The Lidingö villa was sold in 1970. With the help of her brother Olle, a construction engineer, Elsie Dahlberg had a large house built that had been designed by Johan Thomé. Half of the house served as an active studio. In 1970 Elsie Dahlberg was invited to enter a sculpture competition in Mjölby for the square next to the bridge across Svartå. At the last minute the competition stipulated that the legend of the first miller who came to the town, in life-size “with a tension in both its shape and soul”, as well as a woman reading the legend to children was to be portrayed. Elsie Dahlberg won the competition with her sculptural group.
Elsie Dahlberg was active in Stockholm’s cultural agencies, and those in Österåker municipality, which sought to improve cultural and artistic life. She also served as vice-chair of Stiftelsen Konstnärernas Hjälpfond, working with various chairs including the builder Jonny Mattsson, Stig Ramel of the Nobel trust, and the art auctioneer Carl af Petersén. In 1973 she became the first female chair of Konstnärhuset and had the entire building renovated. In 1975 the Skulptörförbund (sculpturers’ association) was set up with Björn Selder, Bengt Helleberg, Torsten Frid, Puck Hultgren, Gunnel Friberg as well as Elsie Dahlberg on the board. In an attempt to promote public sculpture 25 sculptors travelled around Sweden by car, transporting mobile exhibitions, and public commissions began to trickle in.
Elsie Dahlberg won the 1975 Åkersberga cultural agency’s competition to create artwork for Margretelund schoolyard. In memory of games she had played in the Ålsten hills she constructed a palisade of worked wooden trunks of different heights, with openings and stones placed around a stone table, several figures, a three metre tall male with a boat in his lap, and a fence, which could be clambered upon.
In 1975 AB Sporrong in Norrtälje tasked Elsie Dahlberg with making Sveriges och dess regenter under 1000 år. She created five sculptures depicting regents of the Folkunga family. She made five medals for the medal series entitled Stora Svenska Författare in 1978 and created a medal in honour of Crown Princess Victoria’s birth on 14 July 1977. Elsie Dahlberg also created the 1978 Stockholm medal for the series of Nordic capital city medals. These medals were required to clearly depict entire cities, including their founders, within an 8 cm diameter. Her medal turned out to be the most popular, and sold the highest number of copies. In 1979 Elsie Dahlberg won the competition to create a medal depicting Nordenskiöld’s voyage with Vega across the Northeast Passage. It was produced by AB Sporrong in the jubilee year of 1980.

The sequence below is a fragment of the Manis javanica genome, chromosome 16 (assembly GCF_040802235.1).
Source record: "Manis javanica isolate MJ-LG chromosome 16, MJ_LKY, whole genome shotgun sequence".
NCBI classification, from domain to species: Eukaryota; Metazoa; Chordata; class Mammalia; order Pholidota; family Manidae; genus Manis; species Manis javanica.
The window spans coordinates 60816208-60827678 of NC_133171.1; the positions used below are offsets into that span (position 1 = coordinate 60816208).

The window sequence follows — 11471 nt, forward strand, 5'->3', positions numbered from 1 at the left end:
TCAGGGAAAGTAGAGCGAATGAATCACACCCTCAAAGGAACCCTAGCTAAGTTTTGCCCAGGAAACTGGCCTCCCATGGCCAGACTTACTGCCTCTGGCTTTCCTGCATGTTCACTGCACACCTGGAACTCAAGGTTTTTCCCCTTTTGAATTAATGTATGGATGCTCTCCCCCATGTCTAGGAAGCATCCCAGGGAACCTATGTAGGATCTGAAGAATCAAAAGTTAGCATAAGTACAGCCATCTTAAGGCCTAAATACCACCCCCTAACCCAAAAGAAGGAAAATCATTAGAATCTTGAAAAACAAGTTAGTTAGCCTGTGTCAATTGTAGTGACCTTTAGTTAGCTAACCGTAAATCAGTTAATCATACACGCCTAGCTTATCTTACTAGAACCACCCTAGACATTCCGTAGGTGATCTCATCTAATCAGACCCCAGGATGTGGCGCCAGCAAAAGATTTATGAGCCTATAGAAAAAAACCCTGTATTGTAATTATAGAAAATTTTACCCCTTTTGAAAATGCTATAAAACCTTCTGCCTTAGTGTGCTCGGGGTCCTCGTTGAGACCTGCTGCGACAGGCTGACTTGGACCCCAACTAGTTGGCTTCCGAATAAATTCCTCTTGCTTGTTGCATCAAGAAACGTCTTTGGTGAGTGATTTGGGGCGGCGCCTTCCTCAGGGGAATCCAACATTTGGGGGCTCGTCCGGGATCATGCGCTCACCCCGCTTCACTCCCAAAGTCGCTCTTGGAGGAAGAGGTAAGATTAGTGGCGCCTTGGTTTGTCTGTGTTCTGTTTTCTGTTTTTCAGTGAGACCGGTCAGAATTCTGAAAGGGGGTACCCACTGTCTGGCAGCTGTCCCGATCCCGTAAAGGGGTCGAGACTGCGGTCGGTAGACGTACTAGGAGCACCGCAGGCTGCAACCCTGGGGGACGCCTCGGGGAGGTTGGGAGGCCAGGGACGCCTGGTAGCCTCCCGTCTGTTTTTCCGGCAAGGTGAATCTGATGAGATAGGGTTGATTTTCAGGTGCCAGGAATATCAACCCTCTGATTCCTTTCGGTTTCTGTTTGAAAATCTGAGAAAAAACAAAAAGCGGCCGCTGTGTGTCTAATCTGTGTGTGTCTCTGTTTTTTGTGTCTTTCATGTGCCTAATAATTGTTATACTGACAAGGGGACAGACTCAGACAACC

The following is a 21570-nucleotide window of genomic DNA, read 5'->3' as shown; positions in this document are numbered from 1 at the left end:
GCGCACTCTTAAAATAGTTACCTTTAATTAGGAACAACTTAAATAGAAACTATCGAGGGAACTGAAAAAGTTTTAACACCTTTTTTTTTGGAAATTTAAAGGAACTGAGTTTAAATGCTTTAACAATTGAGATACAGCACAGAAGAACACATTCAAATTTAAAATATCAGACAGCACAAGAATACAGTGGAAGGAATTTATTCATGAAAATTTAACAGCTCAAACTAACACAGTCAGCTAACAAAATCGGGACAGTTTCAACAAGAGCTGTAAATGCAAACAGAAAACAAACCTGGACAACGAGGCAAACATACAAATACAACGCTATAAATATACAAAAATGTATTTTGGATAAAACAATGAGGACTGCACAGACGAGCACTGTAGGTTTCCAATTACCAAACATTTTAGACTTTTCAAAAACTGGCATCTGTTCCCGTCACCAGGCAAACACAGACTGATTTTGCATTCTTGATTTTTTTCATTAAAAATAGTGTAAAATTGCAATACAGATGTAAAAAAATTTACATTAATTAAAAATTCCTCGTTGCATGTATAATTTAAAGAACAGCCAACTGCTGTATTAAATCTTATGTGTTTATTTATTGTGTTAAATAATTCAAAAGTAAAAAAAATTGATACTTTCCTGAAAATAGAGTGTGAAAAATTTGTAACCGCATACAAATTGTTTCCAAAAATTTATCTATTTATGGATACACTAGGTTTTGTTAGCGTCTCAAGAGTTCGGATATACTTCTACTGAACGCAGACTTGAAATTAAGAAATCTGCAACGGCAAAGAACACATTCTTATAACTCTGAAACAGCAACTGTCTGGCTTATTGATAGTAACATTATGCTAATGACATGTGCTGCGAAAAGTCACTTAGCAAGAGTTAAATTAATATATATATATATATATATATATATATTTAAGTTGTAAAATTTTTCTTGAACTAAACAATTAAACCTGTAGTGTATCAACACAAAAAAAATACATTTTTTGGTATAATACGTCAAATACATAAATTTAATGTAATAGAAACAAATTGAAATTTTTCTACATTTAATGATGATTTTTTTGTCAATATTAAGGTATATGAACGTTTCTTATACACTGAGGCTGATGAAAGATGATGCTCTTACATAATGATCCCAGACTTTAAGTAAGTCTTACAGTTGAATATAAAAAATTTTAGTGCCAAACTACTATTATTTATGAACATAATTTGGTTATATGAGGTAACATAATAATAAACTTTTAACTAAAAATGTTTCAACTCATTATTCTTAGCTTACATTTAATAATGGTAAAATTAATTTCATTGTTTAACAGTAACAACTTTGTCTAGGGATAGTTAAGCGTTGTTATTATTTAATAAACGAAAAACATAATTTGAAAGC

Elsie Dahlberg created a large number of sculptures, mainly in bronze, which served to decorate public places across Sweden. Finn Malmgrens Plan in Hammarbyhöjden houses Avskedet på polarisen, 1979; Åsunda church in Scania contains Den förlorade sonen. In 1981 she decorated the wall of Domänverkets hus in Falun, which was moved to Stockholm a few years later. Stora torget in Vetlanda is home to Ljugarbänken, which depicts a couple of old fishermen boasting to each other. In 1987 she was commissioned by Stockholm county council to deliver the bronze statue entitled Pojke med säljpipa for the Löwenstrom hospital. Several of her pieces are on display in Hallsberg, including Lena, 1962, placed outside the station building. Further, the square also houses a sculpture and fountain by Elsie Dahlberg, which date from 1991. There is even a copy of Lena in Kristianstad.
In addition to her bronze sculptures Elsie Dahlberg also created public works of art in wood. Lugnetgymnasiet in Falun contains a large painted wooden relief, which was unveiled in 1984. It depicts Odysseus bound to a ship’s mast, and surrounded by sirens. Lyckelse vårdcentral has another painted wooden relief called Sommar, 1982. Elsie Dahlberg embellished a brick wall at Åkersberg swimming and sports hall with a painted wooden relief entitled Ishockyspelare. In 1984 she was commissioned to create a figurehead for the Silja Lines vessel Wellamo. She created this piece by taking an electric saw to a large block of wood, which was then carved and painted in 1985. The following year she created another figure, which was more abstract and severe, for the gourmet restaurant on board the vessel Svea. She also created other pieces on commission from Silja Line.
Elsie Dahlberg’s study trips to Egypt, Mexico and New York formed an important part of her life. Towards the end of the 1960s she travelled twice to the Soviet Union by bus, in the company of fellow artists. When her daughter Helena moved to Gotland in 1980 Elsie Dahlberg became a frequent visitor to the island, which she would tour and draw in new ways and using new techniques.
Elsie Dahlberg died in 2005. She is buried in the Dahlberg family grave at the Norra cemetery in Solna.